Amancio d'Alpoim Miranda Guedes, known as Pancho Guedes was an architect, painter, sculptor, and educator that is revered as one of the earliest post-modernist architects in Africa. Throughout his career, he has contributed to more than 500 building designs which were often characterized as eclectic, bringing together Lusophone African influence with his unique surrealist and experimental artistic style. It is said that having worked mainly in Mozambique, Angola, South Africa, and Portugal, Pancho Guedes was less well known than he ought to have been in the rest of the world, as he is a leading figure in modern African architecture.
Latest projects in Mozambique
Latest news in Mozambique
This week’s curated selection of the Best Unbuilt Architecture focuses on projects related to learning, research and culture submitted by the ArchDaily Community. From kindergartens to libraries and universities, the article explores how different spaces of knowledge around the world are designed to inspire their users.
Archstorming has announced the winning designs for a preschool in Mozambique. Participants were challenged to design a school for disabled children in Xai-Xai. and the winning proposal will be built with the help of the NGO Somos del Mundo and the local initiative Estamos Juntos. Judges selected the five winners and ten honorable mentions.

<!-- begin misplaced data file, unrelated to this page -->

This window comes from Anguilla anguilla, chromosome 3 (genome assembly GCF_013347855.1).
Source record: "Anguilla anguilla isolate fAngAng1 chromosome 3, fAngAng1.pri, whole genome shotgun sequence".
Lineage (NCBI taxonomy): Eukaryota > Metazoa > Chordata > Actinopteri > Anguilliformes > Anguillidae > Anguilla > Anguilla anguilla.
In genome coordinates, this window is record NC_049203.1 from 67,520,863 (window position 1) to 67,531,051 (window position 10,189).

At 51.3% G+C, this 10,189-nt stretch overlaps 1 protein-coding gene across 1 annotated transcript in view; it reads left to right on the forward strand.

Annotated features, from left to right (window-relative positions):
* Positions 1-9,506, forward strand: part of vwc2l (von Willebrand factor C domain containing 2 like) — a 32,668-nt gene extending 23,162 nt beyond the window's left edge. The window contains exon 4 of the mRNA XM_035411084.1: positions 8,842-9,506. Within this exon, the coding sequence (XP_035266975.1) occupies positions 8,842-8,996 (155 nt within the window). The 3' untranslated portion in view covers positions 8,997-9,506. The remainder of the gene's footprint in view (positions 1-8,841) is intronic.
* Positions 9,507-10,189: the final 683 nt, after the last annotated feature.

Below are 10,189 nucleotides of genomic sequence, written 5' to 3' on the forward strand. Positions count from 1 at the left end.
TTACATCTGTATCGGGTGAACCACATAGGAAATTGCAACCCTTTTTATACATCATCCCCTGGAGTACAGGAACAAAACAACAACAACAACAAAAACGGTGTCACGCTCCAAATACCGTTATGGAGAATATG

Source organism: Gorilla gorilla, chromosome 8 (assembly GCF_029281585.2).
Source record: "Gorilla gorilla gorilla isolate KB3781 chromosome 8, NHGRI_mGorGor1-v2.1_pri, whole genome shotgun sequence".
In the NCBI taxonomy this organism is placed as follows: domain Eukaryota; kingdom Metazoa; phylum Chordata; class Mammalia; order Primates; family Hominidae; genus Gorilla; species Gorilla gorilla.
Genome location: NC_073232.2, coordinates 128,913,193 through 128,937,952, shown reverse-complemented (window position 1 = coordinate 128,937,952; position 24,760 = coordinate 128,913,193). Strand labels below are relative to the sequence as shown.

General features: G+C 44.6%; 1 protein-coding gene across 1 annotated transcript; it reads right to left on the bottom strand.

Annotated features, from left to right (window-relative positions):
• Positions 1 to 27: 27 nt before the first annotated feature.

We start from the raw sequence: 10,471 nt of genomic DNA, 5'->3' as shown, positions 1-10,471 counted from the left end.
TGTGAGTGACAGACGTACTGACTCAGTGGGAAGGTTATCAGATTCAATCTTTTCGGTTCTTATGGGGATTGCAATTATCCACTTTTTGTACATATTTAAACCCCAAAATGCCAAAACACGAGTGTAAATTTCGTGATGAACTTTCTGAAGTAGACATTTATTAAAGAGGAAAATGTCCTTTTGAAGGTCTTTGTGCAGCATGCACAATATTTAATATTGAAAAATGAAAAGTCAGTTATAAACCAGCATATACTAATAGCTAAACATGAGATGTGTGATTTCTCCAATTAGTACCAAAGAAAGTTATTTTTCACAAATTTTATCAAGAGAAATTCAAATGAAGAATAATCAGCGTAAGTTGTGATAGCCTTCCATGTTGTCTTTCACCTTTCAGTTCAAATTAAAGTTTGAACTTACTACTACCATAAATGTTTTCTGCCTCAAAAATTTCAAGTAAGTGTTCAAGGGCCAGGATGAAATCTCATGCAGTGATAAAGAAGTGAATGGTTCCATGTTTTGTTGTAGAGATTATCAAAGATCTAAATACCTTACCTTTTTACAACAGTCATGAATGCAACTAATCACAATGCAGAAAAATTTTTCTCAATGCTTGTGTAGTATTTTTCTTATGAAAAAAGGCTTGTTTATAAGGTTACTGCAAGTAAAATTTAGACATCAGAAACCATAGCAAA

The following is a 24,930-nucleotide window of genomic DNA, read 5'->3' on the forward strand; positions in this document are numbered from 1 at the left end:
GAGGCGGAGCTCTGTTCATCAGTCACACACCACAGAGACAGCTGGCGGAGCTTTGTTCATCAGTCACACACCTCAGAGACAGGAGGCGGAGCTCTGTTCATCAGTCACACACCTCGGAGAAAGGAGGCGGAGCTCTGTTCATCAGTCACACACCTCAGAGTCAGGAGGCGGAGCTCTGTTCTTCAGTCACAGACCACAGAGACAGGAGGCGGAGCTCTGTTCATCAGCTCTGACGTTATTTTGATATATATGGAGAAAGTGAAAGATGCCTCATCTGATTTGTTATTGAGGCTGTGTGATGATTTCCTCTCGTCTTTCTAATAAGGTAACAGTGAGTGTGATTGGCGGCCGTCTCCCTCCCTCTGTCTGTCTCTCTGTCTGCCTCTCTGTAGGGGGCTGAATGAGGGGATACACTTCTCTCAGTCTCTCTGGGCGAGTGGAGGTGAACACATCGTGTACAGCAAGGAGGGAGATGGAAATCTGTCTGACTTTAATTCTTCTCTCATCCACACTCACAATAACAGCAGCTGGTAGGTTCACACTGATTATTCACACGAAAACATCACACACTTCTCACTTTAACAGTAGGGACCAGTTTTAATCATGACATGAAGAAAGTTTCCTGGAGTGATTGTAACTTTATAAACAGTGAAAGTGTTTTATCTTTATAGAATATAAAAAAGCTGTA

In an effort to create affordable housing in Maputo, Mozambique, Casas Melhoradas is an applied research project aimed at eliminating city slums. Organized by the Institute of Architecture, Urbanism & Landscape, at the Royal Danish Academy of Fine Arts Schools of Architecture, Design and Conservation, in collaboration with the Mozambican NGO Estamos, the Faculty of Architecture and Urban Planning at Universidade Eduardo Mondlane (FAPF) and the Danish branch of Architects Without Borders (AUG), the project is part of research initiative on urban development in the Global South.
The Department of Human Settlements at the Royal Danish Academy of Fine Arts' School of Architecture, Design, and Conservation has developed a new low-income housing prototype for Maputo, Mozambique in southeast Africa as part of the Casas Melhoradas research project. The prototype reinterprets the area’s traditional “Casa de Madeira e Zinco,” which is made of wood and corrugated iron sheets, and the "Casa de Blocos," which is composed of concrete blocks.
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